First-in-Class Inhibitor Induces Responses in KRAS G12C+ NSCLC

Half of patients with&nbsp;<em>KRAS</em> G12C&ndash;positive advanced non&ndash;small cell lung cancer achieved a response from treatment with the&nbsp;investigational KRAS G12C inhibitor, AMG 510, in a phase I study presented at the 2019 ASCO Annual Meeting.

Marwan Fakih, MD

Half of patients withKRASG12C—positive advanced non–small cell lung cancer (NSCLC) achieved a response from treatment with the investigational KRAS G12C inhibitor, AMG 510, in a phase I study presented at the 2019 ASCO Annual Meeting.

The study has thus far examined the first-in-class irreversible inhibitor of KRAS G12C in 35 patients with NSCLC (n =14), colorectal cancer (CRC; n = 19), and appendix cancer (n = 2). Among 10 evaluable patients with NSCLC, 5 patients had a partial response (PR), with 4 confirmed PRs. The best response was stable disease in the non-NSCLC population.

“AMG 510 has been safe and well tolerated at dose levels tested in 35 patients in dose exploration. Preliminary monotherapy antitumor activity inKRASG12C—positive NSCLC was observed,” said lead investigator Marwan Fakih, MD, City of Hope.

There are no approved targeted agents forKRASG12C, which Fakih explained is “found in approximately 13% of lung cancers, 3% of colorectal and appendix cancers, and 1% to 3% in other solid tumors.”

Fakih added that “AMG 510 is a novel, first-in-class, small molecule that specifically and irreversibly inhibits KRAS G12C by locking it in an inactive GDP-bound state.”

The ongoing first-in-human, multicenter, open-label phase I study (NCT03600883) is enrolling patients with locally advanced or metastaticKRASG12C—positive solid tumors previously treated with standard therapy. Patients with active brain metastases are ineligible.

Study dosing began by enrolling 2 to 4 patients in each of four dose cohorts: 180 mg, 360 mg, 720 mg, and 960 mg. After a dose was determined to be safe, additional patients could be added to the cohort. Treatment was administered orally once daily until disease progression, intolerance, or consent withdrawal. Dose escalation was allowed.

At the data cutoff date, 29 of 35 patients were evaluable, including 10 with NSCLC, 18 with CRC, and 1 with appendix cancer. Overall, 26 patients remained on trial and 9 patients had discontinued treatment, all due to progressive disease.

Across all 35 patients, the median age was 55 years (range, 33-77), 40% of patients were male, and 60% were female. Eighty-eight percent of patients were white. The ECOG performance status was 0 for 20% of patients, 1 for 77% of patients, and 2 for 3% of patients. All patients had received at least 2 lines of prior systemic therapy.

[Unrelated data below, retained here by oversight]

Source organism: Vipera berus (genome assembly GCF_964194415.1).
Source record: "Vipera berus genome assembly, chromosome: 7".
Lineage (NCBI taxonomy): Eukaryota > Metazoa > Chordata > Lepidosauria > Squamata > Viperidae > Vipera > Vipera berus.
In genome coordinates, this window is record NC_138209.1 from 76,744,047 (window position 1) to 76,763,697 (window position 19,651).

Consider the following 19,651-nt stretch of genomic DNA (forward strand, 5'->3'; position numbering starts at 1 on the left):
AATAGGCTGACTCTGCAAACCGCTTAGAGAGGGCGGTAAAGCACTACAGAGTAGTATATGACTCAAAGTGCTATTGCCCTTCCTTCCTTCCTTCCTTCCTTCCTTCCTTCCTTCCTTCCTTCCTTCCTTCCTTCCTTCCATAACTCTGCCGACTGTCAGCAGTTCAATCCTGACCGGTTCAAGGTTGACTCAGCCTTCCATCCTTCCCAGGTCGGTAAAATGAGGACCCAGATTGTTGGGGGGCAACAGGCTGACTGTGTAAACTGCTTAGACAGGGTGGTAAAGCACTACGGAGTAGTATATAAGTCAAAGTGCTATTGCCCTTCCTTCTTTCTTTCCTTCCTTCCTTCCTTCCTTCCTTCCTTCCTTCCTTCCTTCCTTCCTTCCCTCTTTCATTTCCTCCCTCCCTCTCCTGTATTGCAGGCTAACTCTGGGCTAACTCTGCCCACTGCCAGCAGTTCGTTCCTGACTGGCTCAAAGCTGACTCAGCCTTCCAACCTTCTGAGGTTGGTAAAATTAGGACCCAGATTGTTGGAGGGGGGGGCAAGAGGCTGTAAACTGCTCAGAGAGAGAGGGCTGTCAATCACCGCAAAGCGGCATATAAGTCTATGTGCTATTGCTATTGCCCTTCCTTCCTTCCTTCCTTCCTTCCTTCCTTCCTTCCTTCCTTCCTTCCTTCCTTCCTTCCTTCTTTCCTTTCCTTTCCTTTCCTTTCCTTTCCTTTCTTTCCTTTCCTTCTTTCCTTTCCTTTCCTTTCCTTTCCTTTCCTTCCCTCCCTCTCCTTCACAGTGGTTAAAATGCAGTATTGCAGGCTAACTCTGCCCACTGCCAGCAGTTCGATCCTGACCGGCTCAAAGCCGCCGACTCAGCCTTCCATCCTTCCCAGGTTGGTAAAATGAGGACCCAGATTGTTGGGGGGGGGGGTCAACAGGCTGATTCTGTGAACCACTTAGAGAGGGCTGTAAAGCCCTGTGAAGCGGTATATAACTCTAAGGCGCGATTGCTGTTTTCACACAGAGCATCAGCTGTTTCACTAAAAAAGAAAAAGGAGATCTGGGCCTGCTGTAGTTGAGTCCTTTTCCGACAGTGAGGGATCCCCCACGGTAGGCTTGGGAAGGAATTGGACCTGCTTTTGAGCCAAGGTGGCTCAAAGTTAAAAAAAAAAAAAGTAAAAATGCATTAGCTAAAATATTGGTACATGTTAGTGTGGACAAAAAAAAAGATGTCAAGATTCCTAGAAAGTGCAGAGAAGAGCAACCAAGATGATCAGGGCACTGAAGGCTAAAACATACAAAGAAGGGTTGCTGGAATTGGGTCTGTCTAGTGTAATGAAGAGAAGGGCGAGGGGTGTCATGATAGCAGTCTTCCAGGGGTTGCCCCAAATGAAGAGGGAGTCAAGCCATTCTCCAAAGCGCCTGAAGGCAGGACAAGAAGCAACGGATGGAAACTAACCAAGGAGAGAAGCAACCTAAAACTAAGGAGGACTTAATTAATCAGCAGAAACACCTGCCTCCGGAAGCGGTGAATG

All 5 NSCLC patients who achieved a PR are still on treatment. Four other patients with NSCLC achieve stable disease. There were 14 patients with CRC or appendix cancer who achieved stable disease.

Among the NSCLC responders, the duration of treatment as of April 4, 2019, ranged from 7.3 to 27.4 weeks. The duration ranged from 8.4 to 25.1 weeks among patients with NSCLC who had stable disease. Among patients with CRC/appendix cancer, the treatment duration ranged from 7.3 to 24.0 weeks.

Fakih offered details of 2 of the NSCLC responders. The first was a 61-year-old woman diagnosed in August 2010 withKRASG12C—positive metastatic NSCLC. She received several therapies, including chemotherapy, radiation, and nivolumab (Opdivo). In September 2018, she initiated treatment with AMG 510 at 180 mg. She had a 34% reduction in tumor size and was still on trial as of the data cutoff, having been on treatment for 27.4 weeks.

The second patient was a 59-year-old male patient who was diagnosed withKRASG12C—positive NSCLC in December 2013. He received several treatments, including chemotherapy, erlotinib (Tarceva), nivolumab, dasatinib, and the targeted biologic M3541. He initiated treatment with AMG 510 at 360 mg in December 2018. The patient remained on treatment at the data cutoff, with a 67% reduction in tumor size. His treatment duration at the cutoff was 14.3 weeks.

Grade 1 treatment-emergent adverse events (TEAEs) included diarrhea (n = 3), decreased appetite (n = 2), nausea (n = 2), elevated creatine phosphokinase (n = 2), and 1 incidence each of elevated/change AST, elevated/change ALT, elevated ALP, dry mouth, flatulence, vomiting, fatigue, WBC decrease, pyrexia, arthralgia, and hot flush.

Grade 2 TEAEs included 1 incidence each of elevated/change AST, elevated/change ALT, elevated ALP, cheilitis, hyperkalemia, and proteinuria. There were 2 grade 3 AEs, anemia and diarrhea. There were no dose-limiting toxicities, grade 4 TEAEs, or serious TEAEs.


Fakih M, O'Neil B, Price TJ, et al. Phase 1 study evaluating the safety, tolerability, pharmacokinetics (PK), and efficacy of AMG 510, a novel small molecule KRASG12C inhibitor, in advanced solid tumors.J Clin Oncol.2019;37 (suppl; abstr 3003).